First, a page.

The ordering of the text and its various paratexts is as follows: verse prologue, epistolary preface, dedicatory letter of Gregory, the main text of the translation (subdivided into four books to ease comparison with the Latin), Gregory’s epilogue and, finally, the Old English verse epilogue. The prose preface comes before the verse prologue in Hatton 20, so it is not clear why the order has been inverted here, unless it is to create a pleasing symmetry, with the two poems at the beginning and the end of the book. The order of the prefaces is important, as in the Hatton 20 ordering the reader experiences a transition from, apparently, the voice of the king, to the voice of the book which speaks the verse preface, to the voice of Gregory himself. The speaking book, then, joins together Alfred and Gregory, as it does in the poem that the book speaks; this is unfortunately not reflected in the ordering of the prefaces in this edition.

The translation of the prefaces, epilogues, and main text is easy to read, and affords easy comparison with the Old English text on the facing page. Fulk clarifies the often-convoluted syntax of the Old English, limiting the accumulation of ðæt-clauses found in the original, simplifying correlative clauses and rendering the word order in idiomatic Modern English (e.g., OVS becomes SVO). The elegant translation smooths out many of the awkward constructions in the Old English text, both grammatically and lexically, finding words and phrases which capture the rich sense of the Old English without sacrificing clarity or readability in Modern English: this is, of course, precisely what the Dumbarton Oaks Medieval Library series sets out to do. For example, ðæm unwrence ðære ungeðylde is translated with the excellent phrase “the swindle of impatience” (230-231). In the prose preface, “English realm” deals better with Angelcynn (6-7) than the more commonly used “England,” which is not really applicable in the context of the late ninth century. The translation of the verse epilogue features some original and creative translation choices, such as the rendering of gewit-loca (literally, “container of the intellect”) as “the mind’s reservoir” (534-535), which captures the sense of a container implied in the Old English compound and resonates well with the water imagery found not only in the epilogue, but also elsewhere in the text (e.g., 326-327 and 394397).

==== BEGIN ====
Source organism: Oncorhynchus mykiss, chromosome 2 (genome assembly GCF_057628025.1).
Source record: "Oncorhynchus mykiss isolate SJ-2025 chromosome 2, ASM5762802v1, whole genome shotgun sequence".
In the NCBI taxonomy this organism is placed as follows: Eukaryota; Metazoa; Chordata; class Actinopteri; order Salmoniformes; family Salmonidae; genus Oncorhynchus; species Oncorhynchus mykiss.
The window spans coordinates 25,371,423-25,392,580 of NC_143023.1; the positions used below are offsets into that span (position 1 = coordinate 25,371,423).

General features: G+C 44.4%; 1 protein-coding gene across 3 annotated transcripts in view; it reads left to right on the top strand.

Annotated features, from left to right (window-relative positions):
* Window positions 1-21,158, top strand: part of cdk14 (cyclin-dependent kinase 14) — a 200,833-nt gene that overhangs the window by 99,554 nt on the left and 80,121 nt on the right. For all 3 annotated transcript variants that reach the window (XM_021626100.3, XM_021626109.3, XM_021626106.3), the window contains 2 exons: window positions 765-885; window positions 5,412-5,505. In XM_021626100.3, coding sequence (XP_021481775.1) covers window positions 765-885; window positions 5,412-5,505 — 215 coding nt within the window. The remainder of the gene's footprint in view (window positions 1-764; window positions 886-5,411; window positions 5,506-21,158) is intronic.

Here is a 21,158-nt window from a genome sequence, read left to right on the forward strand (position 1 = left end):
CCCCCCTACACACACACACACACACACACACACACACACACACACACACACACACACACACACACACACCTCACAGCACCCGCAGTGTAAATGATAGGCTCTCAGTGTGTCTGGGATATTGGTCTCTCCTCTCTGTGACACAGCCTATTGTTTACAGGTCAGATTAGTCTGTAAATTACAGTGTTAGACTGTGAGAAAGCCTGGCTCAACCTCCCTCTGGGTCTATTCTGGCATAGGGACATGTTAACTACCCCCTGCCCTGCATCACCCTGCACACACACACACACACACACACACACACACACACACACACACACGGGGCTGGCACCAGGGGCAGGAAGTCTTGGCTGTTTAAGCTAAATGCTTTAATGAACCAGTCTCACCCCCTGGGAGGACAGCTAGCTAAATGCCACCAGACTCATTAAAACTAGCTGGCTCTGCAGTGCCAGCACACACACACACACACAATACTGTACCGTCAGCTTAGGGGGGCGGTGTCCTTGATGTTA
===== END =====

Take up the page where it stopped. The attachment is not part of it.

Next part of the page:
As flagged in the introduction, Fulk often translates the same Old English word with a range of different Modern English synonyms or related words. This often works to draw out the variety of meanings latent in a single Old English word. For example, lytegan is translated not only with the relatively neutral term “shrewd,” but also “cunning”: both senses are important for Gregory’s recommendations on how to deal with the worldly-wise (216-217). In this same chapter, though, we find an example of what can be lost through this technique. The Old English text advises that the teacher must work to persuade these shrewd or cunning people ðæt hie ðone wisdom forlæten ðe him selfum ðyncð ðætte wisdom sie (216). This is translated: “to abandon the cunning that seems to them wisdom” (217). In this case, wisdom is translated first as “cunning” and then as “wisdom.” While this does make very good sense of what is implied by the Old English, the reader of the translation, arguably, loses out on the original text’s wordplay: that is, that the wisdom of these people is not true wisdom at all. That said, a closer translation would sacrifice readability, and the translation choice does draw out the implication of the original.

Ultimately, Fulk’s new translation of the Pastoral Care renders this often-overlooked text far more accessible for a whole range of readers. The new translation will make it considerably easier to examine, for example, the rich imagery employed by the Old English translator, such as the gardening imagery which recurs in other Alfredian texts (e.g., 238-239); the translation of Gregory’s biblical quotations and exegesis, aided by the explanatory notes which provide biblical references; and stylistic techniques such as the contrasting of oppositions and binaries, to take just a few possibilities for further study. It is to be hoped that students, teachers, and researchers use Fulk’s new edition to go beyond the prefaces and epilogues, and turn their meticulous attention to the main text of this important and understudied Old English translation.



1. Henry Sweet, ed. and trans., King Alfred’s West Saxon Version of Gregory’s Pastoral Care, 2 vols, Early English Text Society, o.s., 45, 50 (London, 1871).